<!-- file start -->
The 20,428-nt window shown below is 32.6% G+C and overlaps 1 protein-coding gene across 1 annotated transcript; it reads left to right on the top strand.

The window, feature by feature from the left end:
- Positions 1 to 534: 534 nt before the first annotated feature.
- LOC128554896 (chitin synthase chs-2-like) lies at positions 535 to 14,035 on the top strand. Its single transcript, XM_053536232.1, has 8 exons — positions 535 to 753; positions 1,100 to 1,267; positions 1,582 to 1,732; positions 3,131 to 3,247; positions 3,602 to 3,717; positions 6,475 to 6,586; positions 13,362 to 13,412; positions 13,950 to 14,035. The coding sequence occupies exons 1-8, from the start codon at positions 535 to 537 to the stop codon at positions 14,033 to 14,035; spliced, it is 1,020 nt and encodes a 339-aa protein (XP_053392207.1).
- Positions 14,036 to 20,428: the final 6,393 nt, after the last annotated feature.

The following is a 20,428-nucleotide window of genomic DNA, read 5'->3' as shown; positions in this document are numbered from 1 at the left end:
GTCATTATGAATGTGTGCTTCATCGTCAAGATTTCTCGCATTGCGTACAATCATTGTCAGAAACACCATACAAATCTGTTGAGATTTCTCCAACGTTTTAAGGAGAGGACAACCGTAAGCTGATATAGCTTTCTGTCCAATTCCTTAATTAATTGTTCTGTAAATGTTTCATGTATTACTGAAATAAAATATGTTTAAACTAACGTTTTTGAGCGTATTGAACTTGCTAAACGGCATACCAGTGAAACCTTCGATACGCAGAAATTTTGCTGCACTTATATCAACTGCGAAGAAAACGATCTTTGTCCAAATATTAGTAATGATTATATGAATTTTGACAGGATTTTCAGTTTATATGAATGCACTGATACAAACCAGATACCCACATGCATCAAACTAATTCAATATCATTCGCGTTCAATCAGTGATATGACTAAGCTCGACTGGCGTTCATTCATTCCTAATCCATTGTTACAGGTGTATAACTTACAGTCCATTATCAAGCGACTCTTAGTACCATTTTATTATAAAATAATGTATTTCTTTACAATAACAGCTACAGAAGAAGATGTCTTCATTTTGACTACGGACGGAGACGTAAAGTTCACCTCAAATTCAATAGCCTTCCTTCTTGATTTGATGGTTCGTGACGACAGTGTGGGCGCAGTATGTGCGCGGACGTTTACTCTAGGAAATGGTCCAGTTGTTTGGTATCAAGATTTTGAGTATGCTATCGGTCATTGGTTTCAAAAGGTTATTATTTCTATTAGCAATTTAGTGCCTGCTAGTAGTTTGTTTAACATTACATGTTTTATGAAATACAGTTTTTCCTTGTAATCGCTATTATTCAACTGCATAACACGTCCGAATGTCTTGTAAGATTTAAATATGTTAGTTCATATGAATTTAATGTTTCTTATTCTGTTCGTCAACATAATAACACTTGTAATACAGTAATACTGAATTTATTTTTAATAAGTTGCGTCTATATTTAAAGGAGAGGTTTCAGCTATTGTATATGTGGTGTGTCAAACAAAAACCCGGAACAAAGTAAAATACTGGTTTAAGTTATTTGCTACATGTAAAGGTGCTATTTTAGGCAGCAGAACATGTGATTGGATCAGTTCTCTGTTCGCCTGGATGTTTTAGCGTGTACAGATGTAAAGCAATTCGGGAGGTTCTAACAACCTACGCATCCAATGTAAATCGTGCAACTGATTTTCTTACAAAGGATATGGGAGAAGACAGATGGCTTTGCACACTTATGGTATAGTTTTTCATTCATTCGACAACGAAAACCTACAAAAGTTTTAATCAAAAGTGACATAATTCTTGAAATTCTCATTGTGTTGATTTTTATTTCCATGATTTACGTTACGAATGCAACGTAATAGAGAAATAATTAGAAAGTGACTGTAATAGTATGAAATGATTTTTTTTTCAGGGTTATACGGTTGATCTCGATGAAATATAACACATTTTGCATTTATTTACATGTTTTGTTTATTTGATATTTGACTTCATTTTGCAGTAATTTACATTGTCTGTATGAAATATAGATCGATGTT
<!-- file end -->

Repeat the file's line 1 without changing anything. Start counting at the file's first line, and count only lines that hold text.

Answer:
The 20,428-nt window shown below is 32.6% G+C and overlaps 1 protein-coding gene across 1 annotated transcript; it reads left to right on the top strand.